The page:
More importantly though, what's their album like? Well, it only has nine tracks, and none of them are super-epics, the longest being six minutes. It opens with “In silence enclosed”, with a suitably dramatic start, heavy keyboards, choral vocals, not too much of the guitar --- as yet --- that comes powering in as we head into “Entwined”, and we hear the voice of Annelore Vantomme for the first time. Seems she wasn't around for the first album, which I haven't heard, but she certainly adds something to the sound here, even if her voice is perhaps not as strong and commanding as I would prefer. Heavy fast guitar from Steve Deleu and Martijn Debonnet, with the sound pretty much built on the keyboard orchestrations of Joris Debonnet, which I'm going to assume means he and the guitarist are brothers?

It's a powerful start, with plenty of dramatic keyboard, but no real hook as yet I can hang onto, but this is only the second track, so let's not write them off just yet. Annelore's voice gets a bit more powerful and operatic as the song nears its end, then we're into “Void”, a guitar-driven rocker with thunderous drumming from Wouter Debonnet (another brother?) and some male vocals added by, I think, his brother Martijn, who is the only one other than Annelore credited with any vocals. Interesting juxtapositioning of the vocal styles, though not as harshly different as the likes of Leaves' Eyes or Within Temptation. Nice piano piece from Joris as the song slows down to allow Annelore to really show off her vocal prowess, but only for a moment before it all crashes back into high gear and takes off again on the twin guitar rails.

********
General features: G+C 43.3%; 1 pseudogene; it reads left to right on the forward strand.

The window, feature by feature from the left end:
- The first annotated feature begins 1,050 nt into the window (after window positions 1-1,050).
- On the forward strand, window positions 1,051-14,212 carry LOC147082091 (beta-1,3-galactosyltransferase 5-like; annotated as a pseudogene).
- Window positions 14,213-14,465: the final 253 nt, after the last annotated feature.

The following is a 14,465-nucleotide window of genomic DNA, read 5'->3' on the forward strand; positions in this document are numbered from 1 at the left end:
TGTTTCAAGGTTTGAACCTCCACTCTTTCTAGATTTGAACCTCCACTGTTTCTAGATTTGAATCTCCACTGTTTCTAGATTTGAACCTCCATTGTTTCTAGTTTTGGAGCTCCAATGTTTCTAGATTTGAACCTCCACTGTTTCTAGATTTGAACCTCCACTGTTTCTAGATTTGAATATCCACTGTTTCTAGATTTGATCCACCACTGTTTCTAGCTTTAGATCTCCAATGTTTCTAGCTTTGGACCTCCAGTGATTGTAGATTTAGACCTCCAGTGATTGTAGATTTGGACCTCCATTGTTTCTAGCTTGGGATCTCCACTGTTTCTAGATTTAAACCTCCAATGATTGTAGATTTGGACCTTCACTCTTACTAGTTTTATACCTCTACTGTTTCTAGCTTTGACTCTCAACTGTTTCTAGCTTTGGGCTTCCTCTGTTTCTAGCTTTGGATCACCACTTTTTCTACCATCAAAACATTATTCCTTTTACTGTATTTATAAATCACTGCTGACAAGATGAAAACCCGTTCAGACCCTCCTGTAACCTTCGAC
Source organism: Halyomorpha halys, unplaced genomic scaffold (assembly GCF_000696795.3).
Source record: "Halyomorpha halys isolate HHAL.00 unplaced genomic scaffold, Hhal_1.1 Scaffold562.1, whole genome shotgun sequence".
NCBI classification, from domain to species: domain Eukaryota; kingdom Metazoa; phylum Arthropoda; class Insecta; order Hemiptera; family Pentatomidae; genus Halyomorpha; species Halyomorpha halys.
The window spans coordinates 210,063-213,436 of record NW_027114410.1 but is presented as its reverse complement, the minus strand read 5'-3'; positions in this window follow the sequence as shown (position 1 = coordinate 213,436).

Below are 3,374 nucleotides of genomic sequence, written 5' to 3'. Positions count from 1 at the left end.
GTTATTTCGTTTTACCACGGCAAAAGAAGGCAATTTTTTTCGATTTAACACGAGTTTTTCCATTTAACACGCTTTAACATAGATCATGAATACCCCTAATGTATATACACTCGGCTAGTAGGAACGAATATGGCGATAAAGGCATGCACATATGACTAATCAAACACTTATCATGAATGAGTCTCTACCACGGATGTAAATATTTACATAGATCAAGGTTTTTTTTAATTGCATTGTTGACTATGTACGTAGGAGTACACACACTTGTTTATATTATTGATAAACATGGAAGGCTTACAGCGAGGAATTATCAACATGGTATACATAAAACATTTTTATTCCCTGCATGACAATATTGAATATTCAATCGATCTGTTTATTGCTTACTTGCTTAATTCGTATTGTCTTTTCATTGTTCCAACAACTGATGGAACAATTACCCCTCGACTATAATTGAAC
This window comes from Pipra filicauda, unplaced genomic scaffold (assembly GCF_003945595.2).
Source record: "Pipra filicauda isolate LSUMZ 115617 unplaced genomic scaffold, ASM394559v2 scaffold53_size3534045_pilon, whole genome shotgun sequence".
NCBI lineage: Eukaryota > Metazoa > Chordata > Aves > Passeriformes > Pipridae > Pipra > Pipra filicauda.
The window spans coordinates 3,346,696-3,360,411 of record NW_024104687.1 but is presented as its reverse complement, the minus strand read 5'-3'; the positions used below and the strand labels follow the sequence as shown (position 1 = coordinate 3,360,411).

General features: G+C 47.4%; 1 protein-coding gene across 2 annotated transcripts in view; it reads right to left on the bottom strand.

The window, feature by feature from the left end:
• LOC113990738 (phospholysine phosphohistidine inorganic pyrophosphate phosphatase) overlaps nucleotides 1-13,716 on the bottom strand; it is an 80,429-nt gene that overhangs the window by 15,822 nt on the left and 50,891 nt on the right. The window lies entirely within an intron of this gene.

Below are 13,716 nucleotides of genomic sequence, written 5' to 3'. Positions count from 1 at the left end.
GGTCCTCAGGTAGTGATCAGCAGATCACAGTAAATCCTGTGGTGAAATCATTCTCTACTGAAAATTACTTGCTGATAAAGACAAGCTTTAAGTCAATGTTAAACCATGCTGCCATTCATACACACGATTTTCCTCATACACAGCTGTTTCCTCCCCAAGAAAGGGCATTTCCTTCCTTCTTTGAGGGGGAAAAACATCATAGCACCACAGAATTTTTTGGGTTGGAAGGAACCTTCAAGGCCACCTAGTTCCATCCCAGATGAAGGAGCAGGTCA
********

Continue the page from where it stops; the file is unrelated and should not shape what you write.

Another nice piano solo there before the end, then “Rage” makes that seem like plodding along, as it hurtles along at breakneck pace, almost too fast in places. Great piano work from Joris --- you'd wonder how his fingers can move that quickly! Well, if I had much hair left I'd certainly be headbanging to this! It all takes a break about three minutes in for a nice harpsichord-sounding solo and some slightly less frenetic guitar, kind of medieval in its way, then it speeds back up again as it goes crashing towards the ending. “Beyond goodbye” starts off on what sounds like a twelve-string guitar, some steady bass and slow percussion, Annelore's voice nice and clear, then the guitars crash in but it's a million miles removed from “Rage”, much more restrained if still loud and heavy. I wouldn't call this a ballad, no, but it's certainly the slowest and most laidback track on the album so far. Some lush keyboard backing helping to create the soundscape, though the guitars of Martijn Debonnet and Steve Deleu really drive this song, which does help Gwyllion, on this track at least, to stand a little apart from the plethora of female-led power metal and symphonic metal bands.